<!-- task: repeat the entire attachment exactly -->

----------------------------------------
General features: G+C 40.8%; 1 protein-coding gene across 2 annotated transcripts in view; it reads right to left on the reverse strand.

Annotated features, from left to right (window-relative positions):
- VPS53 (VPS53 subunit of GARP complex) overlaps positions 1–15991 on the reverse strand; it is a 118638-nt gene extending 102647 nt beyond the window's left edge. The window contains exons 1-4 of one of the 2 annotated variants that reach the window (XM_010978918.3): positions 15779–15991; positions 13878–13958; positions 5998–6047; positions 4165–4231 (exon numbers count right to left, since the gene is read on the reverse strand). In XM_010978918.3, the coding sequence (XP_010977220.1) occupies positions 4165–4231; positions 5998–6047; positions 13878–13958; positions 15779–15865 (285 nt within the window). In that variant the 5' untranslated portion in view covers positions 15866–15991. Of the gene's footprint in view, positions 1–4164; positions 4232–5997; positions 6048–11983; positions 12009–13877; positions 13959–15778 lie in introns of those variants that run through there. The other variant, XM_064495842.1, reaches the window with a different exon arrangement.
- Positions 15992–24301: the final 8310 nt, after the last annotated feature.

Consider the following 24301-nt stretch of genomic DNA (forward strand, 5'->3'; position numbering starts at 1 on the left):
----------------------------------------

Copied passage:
General features: G+C 40.8%; 1 protein-coding gene across 2 annotated transcripts in view; it reads right to left on the reverse strand.

Annotated features, from left to right (window-relative positions):
- VPS53 (VPS53 subunit of GARP complex) overlaps positions 1–15991 on the reverse strand; it is a 118638-nt gene extending 102647 nt beyond the window's left edge. The window contains exons 1-4 of one of the 2 annotated variants that reach the window (XM_010978918.3): positions 15779–15991; positions 13878–13958; positions 5998–6047; positions 4165–4231 (exon numbers count right to left, since the gene is read on the reverse strand). In XM_010978918.3, the coding sequence (XP_010977220.1) occupies positions 4165–4231; positions 5998–6047; positions 13878–13958; positions 15779–15865 (285 nt within the window). In that variant the 5' untranslated portion in view covers positions 15866–15991. Of the gene's footprint in view, positions 1–4164; positions 4232–5997; positions 6048–11983; positions 12009–13877; positions 13959–15778 lie in introns of those variants that run through there. The other variant, XM_064495842.1, reaches the window with a different exon arrangement.
- Positions 15992–24301: the final 8310 nt, after the last annotated feature.

Consider the following 24301-nt stretch of genomic DNA (forward strand, 5'->3'; position numbering starts at 1 on the left):